I’m a racist, You’re a racist

Carlin Whitehouse

Education Major


On February 23, Angel Christian, Herb Adams and I sponsored the event “If You Don’t Know, Now You Know”. The moderated panel discussion, which was immediately followed by audience reaction and comment, was the culmination of a number of cooperative campus-wide efforts to engage Sea Wolves in thinking, talking and learning about the issue of race throughout Black History Month.

All in all, it has to be qualified as a success. The turnout was wonderful! During a Tuesday lunchtime, nearly 70 members of the SMCC community chose to attend – students, faculty and administration. The discussion could have easily continued for an hour or more beyond the allotted 90 minutes. The event would not have been possible without the dedication of Angel and Herb as well as many SMCC staffers.

However, for some of the attendees, the event was decidedly frustrating. I couldn’t help but notice that the goals of growth and learning had missed their mark. I am not writing to The Beacon so that this event can be fondly remembered as another self-proclaimed victory for race relations in academia. This letter is not the equivalent of a collective pat-on-the-back for a job well done. If anything, I would hope it serves more as cannon fire across the bow of this and every institution – and every individual – who would rather exert energy in the hopes that they be portrayed as forward-thinking and enlightened, rather than persist in the incisive and strenuous work of following through on ideological promises of social justice.

A funny thing happens when a small array of people get together to talk about race. The conversation often develops into a microcosm of society, reflecting the narratives and dynamics of the dominant group, namely, us white folks taking over and the voices and identities of people of color becoming largely invisible. When provocative or mildly controversial ideas are expressed, some of us invariably feel the need to offer up an anecdote that steers the good ship U.S.S. Privilege back onto its much safer, plotted course.

“If You Don’t Know, Now You Know” turned out to be a lot less about soberly facing the ugliness in a full-length mirror than a visit to the hot tub to dip our toes. To be perfectly honest, I did not want people to leave feeling good. Even though it was a short event, I wanted to produce some evidence that participants had taken in so much food for thought, that they were going to be digesting for days – furrowed brows, pursed mouths and raw hearts. I wanted white attendees to shut up and listen hard enough to the other perspectives in the room so that they could walk out with new prescriptions for their racial lenses, and be forced to view themselves and their worlds in a markedly new way.

Sociologist Eduardo Bonilla-Silva, maintains that “whites have developed powerful explanations – that have ultimately become justifications – for contemporary racial inequality that exculpate them from any responsibility for the status of people of color”. This concept was echoed by a SMCC literature instructor, who expressed to me that she was “deeply troubled… that many of the white people used the time to congratulate themselves on being an ally, or to complain about how difficult and uncomfortable it is talking about race”.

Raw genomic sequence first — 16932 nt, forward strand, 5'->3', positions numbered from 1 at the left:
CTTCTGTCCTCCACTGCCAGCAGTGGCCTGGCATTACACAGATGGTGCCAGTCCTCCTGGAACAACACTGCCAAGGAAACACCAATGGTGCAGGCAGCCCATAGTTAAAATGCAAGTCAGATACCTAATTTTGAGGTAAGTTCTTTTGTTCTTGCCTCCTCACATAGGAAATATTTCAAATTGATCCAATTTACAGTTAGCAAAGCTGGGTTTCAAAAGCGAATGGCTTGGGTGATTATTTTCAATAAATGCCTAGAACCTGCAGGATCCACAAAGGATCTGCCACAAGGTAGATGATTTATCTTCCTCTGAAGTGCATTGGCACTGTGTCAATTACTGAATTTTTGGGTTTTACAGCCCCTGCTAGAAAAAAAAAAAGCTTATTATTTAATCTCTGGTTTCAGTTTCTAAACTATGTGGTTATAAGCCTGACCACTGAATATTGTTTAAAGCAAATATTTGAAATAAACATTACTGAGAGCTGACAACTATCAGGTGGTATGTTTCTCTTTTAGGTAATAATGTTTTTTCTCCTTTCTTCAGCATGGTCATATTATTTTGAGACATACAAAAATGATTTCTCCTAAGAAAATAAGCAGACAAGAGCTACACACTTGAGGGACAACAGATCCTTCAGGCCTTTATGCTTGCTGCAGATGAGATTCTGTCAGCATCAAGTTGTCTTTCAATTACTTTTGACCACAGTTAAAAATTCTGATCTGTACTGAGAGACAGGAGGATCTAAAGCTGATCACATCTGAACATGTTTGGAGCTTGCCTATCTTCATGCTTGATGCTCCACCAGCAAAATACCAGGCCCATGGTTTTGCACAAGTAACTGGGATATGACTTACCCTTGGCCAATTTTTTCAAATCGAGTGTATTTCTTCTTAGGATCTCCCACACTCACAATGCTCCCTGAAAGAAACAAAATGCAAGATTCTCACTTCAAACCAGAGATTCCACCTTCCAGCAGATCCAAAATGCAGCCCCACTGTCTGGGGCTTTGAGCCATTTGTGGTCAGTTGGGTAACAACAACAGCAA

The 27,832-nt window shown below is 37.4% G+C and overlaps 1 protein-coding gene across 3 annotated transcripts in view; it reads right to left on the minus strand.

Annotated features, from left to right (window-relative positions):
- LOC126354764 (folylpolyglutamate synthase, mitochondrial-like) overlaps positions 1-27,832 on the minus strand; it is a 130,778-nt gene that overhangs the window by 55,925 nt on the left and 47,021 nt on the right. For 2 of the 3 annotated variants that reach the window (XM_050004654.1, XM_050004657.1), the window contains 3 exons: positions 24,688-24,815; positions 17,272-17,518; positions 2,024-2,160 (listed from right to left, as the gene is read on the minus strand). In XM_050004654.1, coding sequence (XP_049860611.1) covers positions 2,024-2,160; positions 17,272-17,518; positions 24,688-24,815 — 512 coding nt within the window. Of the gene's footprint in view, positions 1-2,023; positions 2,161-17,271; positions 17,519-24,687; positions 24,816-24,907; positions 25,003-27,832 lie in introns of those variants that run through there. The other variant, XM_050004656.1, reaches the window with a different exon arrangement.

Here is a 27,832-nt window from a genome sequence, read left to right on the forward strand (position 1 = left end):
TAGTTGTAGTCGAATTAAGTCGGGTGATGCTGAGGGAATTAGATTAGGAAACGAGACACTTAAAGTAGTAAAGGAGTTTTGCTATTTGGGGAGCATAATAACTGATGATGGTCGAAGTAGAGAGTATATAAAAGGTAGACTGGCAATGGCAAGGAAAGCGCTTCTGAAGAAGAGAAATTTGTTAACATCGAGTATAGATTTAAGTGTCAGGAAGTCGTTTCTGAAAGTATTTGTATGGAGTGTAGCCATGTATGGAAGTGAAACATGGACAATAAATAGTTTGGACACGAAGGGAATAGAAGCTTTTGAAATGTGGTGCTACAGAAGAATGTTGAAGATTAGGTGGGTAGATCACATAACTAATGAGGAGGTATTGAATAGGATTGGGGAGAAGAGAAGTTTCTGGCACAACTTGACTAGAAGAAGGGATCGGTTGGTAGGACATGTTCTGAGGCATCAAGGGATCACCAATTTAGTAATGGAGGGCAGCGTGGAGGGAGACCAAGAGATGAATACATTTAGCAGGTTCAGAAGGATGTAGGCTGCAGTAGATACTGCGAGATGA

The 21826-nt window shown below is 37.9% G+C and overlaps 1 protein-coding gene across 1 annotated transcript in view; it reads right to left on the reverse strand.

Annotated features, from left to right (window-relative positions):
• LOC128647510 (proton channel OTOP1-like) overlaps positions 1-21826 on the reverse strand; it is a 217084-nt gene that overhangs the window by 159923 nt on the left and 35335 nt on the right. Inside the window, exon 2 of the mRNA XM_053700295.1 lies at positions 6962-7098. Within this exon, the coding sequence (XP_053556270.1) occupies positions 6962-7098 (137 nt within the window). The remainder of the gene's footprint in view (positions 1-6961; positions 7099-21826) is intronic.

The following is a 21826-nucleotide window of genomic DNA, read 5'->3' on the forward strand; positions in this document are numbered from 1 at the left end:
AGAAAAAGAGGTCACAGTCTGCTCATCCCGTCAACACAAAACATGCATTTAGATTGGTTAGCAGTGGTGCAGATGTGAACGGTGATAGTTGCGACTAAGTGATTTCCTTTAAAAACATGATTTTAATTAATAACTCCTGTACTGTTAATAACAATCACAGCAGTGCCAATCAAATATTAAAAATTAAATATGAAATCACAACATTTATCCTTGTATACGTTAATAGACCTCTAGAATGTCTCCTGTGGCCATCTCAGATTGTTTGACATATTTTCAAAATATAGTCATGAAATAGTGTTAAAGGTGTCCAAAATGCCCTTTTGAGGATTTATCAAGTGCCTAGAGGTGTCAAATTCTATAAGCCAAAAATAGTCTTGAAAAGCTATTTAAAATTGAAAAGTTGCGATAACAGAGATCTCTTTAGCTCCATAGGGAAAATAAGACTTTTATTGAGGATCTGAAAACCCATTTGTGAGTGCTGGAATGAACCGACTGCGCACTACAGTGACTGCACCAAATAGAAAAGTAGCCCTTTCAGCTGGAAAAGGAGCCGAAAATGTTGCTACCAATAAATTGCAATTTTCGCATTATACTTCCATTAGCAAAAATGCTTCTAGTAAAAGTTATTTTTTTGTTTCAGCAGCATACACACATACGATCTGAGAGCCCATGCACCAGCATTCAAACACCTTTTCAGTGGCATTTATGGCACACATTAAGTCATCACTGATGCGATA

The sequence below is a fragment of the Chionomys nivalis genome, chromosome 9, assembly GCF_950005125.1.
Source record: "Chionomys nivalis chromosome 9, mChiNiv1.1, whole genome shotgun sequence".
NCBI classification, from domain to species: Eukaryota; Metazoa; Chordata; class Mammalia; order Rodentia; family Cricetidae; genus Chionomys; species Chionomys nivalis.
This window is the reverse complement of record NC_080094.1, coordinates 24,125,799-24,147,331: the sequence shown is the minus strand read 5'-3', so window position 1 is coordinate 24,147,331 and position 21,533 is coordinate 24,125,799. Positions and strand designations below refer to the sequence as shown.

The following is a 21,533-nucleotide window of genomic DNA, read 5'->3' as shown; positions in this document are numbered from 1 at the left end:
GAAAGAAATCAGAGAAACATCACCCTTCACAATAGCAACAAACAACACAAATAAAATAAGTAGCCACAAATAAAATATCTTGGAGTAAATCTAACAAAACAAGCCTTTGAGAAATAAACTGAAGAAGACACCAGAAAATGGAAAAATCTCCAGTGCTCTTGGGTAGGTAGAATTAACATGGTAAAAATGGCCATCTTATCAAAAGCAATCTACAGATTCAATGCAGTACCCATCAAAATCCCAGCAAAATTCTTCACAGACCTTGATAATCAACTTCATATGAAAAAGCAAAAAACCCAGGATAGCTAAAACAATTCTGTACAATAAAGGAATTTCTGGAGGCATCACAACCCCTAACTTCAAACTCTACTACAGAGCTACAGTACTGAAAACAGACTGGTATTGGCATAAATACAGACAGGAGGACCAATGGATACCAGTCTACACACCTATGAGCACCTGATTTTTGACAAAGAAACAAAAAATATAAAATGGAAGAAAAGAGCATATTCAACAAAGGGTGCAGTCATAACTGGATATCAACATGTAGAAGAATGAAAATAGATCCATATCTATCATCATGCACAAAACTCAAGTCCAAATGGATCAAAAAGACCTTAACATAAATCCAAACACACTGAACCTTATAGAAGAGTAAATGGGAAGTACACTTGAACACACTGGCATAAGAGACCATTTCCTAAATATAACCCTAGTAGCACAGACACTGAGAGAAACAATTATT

While “If you don’t know, now you know” certainly yielded some positive – even constructive – discussion, it provided glaring reminders that even the most “progressive” within our community can be totally tone-deaf when it comes to the kind of notes that must be struck for true and lasting racial harmony. I’m not playing a blame game; a deep ignorance of the infra- and intrastructural realities of racism has plagued white Americans since, well, the founding fathers first penned that bit about the universality of “unalienable rights” – excepting the natives and the negroes, of course. The United States was quite literally built through a concerted campaign of racist annihilation and exploitation. Undeniably, everything and everyone has since been steeped in that cruel legacy.

The modern American, though, knows it’s not hip to be a bigot. We have mostly elected to cast off our grandparents’ overt, Jim Crow racism in exchange for a kinder, gentler “color-blind racism”. A perfect example is the work of Lee Atwater, a brilliant political mind responsible for much of the Republican Party’s successes throughout the 80’s. To paraphrase a description of the infamous “Southern Strategy” he once gave in an interview, he said, “Nowadays, you cannot just come out and say ‘Nigger, nigger’. You have to use abstract terms like ‘forced busing’, ‘states’ rights’, ‘cutting taxes’ – subtly encode the language within economic issues. Of course, we know the policies hurt blacks more than whites, but you’re not saying ‘nigger’, which would hurt the campaign.”

Whether or not the average citizen – or SMCC student – is aware at all of who has shaped the ideologies that dominate the public discourse, the time for white defensiveness, distraction and delay is OVER. When we have rich and regular opportunities to challenge our rote learning and to dismantle the narratives handed us, we must embrace them, and realize that the movement for justice is called a struggle for good reason.


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